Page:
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Heat Pumps

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heatpump285x285Heat pumps are in common usage today, most often in refrigerators and air-conditioners. However they can be also be used very effectively to produce hot water, just as a reverse-cycle air conditioner can produce warm air.


Heat pump hot water systems draw their heat from the surrounding atmosphere and while they perform better as ambient temperatures increase they are not limited to sunny days. The main advantage with heat pumps is that they can heat water in situations where solar isn't viable, such as in homes with poor solar access.


Heat pumps operate with a co-efficient of performance (COP) of around three, which means they make three units of energy available for every unit they consume, but this varies with the outside ambient temperature.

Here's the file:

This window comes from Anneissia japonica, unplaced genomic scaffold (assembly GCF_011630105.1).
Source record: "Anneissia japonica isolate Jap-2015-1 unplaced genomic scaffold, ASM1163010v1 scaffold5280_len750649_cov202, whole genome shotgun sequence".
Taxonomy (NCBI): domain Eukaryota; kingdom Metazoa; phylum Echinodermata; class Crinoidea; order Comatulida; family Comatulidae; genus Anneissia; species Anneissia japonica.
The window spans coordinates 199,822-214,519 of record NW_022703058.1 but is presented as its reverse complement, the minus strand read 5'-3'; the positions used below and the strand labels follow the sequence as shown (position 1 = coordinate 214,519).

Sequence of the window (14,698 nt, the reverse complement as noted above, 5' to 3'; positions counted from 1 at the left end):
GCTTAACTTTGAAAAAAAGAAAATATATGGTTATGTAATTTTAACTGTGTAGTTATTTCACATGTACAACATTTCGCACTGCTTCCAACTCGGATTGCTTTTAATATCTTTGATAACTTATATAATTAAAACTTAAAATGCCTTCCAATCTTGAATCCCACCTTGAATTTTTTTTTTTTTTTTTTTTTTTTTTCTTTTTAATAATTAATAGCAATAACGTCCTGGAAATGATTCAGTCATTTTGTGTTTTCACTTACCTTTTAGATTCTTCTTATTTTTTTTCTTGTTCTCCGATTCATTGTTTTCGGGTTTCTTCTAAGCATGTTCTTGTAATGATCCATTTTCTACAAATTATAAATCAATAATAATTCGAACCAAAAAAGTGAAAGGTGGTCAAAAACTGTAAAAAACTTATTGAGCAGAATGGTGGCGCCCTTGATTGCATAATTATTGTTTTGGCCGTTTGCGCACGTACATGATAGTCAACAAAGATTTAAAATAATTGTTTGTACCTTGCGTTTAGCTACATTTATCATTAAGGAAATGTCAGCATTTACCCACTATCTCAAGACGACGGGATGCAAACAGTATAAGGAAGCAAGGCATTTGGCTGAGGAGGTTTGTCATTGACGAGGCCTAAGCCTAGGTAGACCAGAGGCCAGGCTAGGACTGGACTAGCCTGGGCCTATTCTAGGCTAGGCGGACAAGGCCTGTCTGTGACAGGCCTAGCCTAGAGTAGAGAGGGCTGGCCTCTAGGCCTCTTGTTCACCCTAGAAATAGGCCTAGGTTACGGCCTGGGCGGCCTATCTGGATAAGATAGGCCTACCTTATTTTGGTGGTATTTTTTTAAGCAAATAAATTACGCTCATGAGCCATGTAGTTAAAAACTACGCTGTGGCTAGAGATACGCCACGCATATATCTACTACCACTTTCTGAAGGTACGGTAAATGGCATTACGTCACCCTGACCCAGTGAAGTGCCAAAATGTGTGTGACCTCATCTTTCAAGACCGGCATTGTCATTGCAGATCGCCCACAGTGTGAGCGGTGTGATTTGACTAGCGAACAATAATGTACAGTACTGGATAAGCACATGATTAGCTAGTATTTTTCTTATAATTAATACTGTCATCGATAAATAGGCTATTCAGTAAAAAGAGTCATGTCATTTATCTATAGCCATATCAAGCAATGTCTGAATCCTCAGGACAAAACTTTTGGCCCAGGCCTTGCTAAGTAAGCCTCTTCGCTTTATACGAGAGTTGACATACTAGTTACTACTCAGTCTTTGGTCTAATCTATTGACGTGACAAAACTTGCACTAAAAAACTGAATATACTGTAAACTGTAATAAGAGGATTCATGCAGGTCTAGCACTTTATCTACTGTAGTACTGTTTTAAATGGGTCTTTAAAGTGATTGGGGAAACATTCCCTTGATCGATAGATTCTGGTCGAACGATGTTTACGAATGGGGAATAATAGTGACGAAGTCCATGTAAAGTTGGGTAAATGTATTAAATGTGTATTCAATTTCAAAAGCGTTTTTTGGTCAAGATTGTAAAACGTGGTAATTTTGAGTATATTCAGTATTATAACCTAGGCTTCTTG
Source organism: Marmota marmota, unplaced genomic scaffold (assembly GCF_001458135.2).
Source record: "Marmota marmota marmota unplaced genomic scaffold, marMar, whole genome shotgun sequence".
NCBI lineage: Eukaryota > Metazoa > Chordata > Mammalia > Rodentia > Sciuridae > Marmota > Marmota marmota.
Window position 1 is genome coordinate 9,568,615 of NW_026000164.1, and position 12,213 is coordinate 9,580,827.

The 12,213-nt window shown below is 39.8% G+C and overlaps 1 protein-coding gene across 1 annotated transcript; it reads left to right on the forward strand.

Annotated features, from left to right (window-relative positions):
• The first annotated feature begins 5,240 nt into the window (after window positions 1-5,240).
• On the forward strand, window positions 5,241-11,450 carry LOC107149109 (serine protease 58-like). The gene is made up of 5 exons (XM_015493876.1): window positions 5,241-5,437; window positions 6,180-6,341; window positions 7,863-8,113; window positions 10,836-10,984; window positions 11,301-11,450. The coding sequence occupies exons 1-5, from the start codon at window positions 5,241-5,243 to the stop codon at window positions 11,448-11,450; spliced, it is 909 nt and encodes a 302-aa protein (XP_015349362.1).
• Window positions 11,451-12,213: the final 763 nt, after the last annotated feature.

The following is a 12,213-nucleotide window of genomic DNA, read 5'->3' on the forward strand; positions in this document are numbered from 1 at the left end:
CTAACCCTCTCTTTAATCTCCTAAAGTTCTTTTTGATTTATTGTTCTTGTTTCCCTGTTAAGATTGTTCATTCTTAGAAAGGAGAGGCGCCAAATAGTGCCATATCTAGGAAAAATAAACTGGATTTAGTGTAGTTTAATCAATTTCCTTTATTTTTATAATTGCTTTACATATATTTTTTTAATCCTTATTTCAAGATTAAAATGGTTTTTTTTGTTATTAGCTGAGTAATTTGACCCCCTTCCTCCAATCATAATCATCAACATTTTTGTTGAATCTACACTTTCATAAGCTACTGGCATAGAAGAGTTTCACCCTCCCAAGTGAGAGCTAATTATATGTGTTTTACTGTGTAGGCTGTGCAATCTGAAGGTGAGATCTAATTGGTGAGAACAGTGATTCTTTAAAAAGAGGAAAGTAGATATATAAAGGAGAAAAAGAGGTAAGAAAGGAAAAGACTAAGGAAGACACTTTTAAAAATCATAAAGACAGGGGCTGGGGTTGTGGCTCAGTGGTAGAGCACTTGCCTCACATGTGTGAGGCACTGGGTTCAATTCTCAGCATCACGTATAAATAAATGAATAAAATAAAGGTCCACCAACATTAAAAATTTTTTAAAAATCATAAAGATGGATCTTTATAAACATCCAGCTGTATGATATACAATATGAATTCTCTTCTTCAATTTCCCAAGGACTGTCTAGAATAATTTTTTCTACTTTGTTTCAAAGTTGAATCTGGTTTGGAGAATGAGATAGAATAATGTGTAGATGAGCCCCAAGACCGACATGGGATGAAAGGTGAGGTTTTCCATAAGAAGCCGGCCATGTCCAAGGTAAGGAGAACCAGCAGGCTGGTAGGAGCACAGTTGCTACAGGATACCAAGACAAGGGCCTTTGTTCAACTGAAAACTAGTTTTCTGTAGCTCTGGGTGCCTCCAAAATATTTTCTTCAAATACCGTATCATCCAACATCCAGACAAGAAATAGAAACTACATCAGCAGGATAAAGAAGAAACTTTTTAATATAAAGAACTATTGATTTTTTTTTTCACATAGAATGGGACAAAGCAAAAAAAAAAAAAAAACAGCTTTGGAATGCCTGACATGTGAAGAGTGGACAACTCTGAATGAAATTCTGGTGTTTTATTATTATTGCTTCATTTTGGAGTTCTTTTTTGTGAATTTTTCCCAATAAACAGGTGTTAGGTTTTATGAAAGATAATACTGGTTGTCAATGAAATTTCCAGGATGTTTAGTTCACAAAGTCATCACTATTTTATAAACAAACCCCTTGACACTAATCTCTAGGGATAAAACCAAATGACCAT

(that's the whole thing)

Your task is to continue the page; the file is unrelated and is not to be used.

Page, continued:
Since they can heat in almost any weather, but at very cold ambient temperatures they become less efficient. Heat pump water heaters are designed to be switched on at all times like a refrigerator, so selection of an appropriate electricity tariff is important. However they do not have a large power consumption. It is possible to put a heat pump on a timer to run it at times of low electricity tariffs and to reduce noise at night.


A rebate of $600 is available from the Federal Government to people whose homes were destroyed in the 2009 Victorian bushfires who install heat pump hot water. The same conditions apply as for the solar hot water grant above.


Ecosmart -
Ph. 133 326

Rheem -
Ph. 132 552

Stiebel -
Ph. 1800 153 351

Listed suppliers are a guide and are not endorsed by Green Cross Australia or the Alternative Technology Association.

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